Ok, Hume is often a toughy, but I will give you a little peek into his views on Personal Identity....
He (somewhat) argues that Personal Identity, as we commonly use the term, as it relates to "ordinary people", does not exist. At least not in the way that we think it does.
The key term here is "bundle of perceptions". He defines the identity of a person as nothing more than the totality of that persons perceptions, this bundle makes up the "identity" of that person. However, these perceptions are always in flux! There is no moment during conscious life where our perceptions remain constant through time.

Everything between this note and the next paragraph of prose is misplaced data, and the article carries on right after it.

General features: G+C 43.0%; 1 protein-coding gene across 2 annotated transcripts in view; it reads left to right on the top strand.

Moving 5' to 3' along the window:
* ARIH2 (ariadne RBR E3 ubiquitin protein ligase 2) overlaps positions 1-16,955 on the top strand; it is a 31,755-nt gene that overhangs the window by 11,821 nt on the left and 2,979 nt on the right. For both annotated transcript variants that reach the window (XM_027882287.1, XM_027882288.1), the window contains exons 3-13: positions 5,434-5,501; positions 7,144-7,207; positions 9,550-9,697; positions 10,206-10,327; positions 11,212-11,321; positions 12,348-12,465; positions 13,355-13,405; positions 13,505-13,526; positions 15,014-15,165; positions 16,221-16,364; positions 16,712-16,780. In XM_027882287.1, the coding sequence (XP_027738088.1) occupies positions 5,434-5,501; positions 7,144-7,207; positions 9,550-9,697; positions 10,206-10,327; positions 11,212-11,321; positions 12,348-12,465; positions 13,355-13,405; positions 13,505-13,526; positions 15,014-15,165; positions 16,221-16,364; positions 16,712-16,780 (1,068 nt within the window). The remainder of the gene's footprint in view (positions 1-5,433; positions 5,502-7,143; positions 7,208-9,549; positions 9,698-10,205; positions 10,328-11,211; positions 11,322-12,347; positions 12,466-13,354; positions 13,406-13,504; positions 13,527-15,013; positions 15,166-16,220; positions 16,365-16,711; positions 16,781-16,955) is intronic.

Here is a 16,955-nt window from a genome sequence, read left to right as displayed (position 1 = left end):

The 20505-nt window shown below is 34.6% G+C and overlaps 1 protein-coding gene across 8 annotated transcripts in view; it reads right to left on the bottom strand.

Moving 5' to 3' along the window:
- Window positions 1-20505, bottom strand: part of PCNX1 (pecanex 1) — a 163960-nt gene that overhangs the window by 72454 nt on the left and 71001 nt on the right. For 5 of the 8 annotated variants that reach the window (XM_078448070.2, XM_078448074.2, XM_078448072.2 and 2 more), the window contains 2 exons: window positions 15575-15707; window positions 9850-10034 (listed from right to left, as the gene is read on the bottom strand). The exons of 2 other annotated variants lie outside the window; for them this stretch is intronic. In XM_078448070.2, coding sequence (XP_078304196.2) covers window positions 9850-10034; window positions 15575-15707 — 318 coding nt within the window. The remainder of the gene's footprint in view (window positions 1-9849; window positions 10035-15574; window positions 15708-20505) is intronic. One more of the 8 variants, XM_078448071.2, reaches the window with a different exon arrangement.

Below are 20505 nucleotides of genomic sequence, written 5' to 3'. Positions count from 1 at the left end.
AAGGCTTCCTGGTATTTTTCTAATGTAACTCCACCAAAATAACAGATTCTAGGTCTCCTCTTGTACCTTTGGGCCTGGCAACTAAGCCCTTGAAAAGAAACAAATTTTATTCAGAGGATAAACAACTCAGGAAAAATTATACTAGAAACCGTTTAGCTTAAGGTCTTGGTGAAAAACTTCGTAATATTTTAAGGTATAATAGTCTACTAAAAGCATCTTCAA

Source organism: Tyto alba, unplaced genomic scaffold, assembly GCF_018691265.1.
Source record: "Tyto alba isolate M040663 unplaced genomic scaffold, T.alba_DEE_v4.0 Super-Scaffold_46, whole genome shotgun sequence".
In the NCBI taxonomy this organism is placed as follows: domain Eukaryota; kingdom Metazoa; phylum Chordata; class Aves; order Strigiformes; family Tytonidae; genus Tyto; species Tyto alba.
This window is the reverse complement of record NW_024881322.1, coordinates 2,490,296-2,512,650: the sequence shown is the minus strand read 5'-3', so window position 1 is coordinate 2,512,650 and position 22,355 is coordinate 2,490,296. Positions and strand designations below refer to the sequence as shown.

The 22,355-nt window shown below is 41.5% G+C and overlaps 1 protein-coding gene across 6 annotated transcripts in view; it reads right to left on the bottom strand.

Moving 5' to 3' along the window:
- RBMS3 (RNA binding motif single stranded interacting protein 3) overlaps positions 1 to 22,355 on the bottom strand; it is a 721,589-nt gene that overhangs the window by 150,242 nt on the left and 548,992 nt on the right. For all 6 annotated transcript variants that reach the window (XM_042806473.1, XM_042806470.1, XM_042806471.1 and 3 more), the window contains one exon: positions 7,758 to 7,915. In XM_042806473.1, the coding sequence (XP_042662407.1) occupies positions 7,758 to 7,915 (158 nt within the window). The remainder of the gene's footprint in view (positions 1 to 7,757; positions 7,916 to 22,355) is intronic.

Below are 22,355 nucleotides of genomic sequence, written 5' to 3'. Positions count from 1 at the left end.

This differs from any regular non-conscious object. He talks about the identity of objects being definable because they (for practical purposes) stay the same through time, so that if a person were to examine them today, tomorrow, or next week, they would still be the same object. The ways in which objects remain the same constitutes their identity.
But since the Identity of a Personality is the constituents of its Perceptual Bundle, and those constituents are always in flux...Personal Identity does not exist, in the same way, as other ordinary objects, and in a sense, could be said not to exist at all.
Hume quote about this:
"Thus the principle of individuation is
nothing but the invariableness and
uninterruptedness of any object, thro' a
suppos'd variation of time, by which the
mind can trace it in the different
periods of its existence, without any
hreak of the view, and without being
oblig'd to form the idea of multiplicity
Hope that helps at least a little!